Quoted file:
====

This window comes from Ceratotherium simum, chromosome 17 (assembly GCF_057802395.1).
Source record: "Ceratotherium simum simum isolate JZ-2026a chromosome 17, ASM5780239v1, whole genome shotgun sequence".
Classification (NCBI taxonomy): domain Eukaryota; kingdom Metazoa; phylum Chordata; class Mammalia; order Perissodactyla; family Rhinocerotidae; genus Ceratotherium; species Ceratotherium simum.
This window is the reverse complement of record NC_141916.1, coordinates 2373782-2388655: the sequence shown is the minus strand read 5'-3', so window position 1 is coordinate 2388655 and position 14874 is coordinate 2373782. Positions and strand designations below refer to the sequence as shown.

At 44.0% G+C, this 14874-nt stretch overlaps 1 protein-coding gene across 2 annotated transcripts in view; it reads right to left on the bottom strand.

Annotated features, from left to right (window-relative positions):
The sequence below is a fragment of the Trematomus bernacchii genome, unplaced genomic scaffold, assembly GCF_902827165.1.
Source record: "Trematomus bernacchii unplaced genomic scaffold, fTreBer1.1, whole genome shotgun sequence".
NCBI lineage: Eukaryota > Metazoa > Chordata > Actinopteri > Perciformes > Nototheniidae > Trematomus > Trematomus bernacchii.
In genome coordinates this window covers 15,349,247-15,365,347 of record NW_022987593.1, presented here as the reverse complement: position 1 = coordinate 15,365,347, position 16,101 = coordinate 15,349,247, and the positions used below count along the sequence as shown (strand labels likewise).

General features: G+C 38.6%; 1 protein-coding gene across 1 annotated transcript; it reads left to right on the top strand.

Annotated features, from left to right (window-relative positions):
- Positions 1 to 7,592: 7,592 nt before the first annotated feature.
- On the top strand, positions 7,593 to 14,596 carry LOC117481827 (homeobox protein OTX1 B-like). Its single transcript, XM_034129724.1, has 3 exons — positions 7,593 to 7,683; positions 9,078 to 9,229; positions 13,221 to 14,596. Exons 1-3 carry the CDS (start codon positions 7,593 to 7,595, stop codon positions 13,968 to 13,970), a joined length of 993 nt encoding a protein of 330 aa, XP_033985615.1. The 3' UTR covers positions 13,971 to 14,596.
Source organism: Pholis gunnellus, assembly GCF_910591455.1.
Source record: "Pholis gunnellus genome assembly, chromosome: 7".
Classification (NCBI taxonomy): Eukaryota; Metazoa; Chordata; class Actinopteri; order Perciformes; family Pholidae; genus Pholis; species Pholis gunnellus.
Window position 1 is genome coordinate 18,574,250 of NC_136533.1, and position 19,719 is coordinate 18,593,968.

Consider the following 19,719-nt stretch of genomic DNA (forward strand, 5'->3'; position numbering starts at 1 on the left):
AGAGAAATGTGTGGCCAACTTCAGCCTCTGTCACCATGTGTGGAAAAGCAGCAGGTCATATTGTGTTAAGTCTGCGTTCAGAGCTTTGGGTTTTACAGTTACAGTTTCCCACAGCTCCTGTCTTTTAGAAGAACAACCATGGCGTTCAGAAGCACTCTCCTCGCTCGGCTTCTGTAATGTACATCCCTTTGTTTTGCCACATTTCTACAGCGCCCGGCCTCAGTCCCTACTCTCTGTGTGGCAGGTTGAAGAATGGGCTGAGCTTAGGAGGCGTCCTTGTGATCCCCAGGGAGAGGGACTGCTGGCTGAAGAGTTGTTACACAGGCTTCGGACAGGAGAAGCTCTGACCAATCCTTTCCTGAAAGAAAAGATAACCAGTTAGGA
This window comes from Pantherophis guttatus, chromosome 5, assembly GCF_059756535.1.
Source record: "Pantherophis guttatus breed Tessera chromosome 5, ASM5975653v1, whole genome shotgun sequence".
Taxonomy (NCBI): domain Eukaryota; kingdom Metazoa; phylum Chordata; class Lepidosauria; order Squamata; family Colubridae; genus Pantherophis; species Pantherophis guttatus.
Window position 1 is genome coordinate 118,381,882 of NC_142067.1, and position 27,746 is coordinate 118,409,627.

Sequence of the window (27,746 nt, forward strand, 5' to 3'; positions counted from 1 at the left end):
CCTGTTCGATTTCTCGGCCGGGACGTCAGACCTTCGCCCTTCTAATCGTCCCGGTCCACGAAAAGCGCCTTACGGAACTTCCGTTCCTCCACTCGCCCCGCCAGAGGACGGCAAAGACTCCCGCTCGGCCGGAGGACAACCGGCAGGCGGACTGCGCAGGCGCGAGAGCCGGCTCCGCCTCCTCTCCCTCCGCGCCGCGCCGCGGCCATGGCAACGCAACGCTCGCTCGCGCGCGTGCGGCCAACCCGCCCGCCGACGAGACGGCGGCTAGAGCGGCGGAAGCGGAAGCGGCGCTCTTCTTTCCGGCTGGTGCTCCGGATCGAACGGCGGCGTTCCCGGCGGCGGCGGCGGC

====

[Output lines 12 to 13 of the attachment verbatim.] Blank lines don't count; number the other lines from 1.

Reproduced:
Annotated features, from left to right (window-relative positions):
- Positions 1 to 7,592: 7,592 nt before the first annotated feature.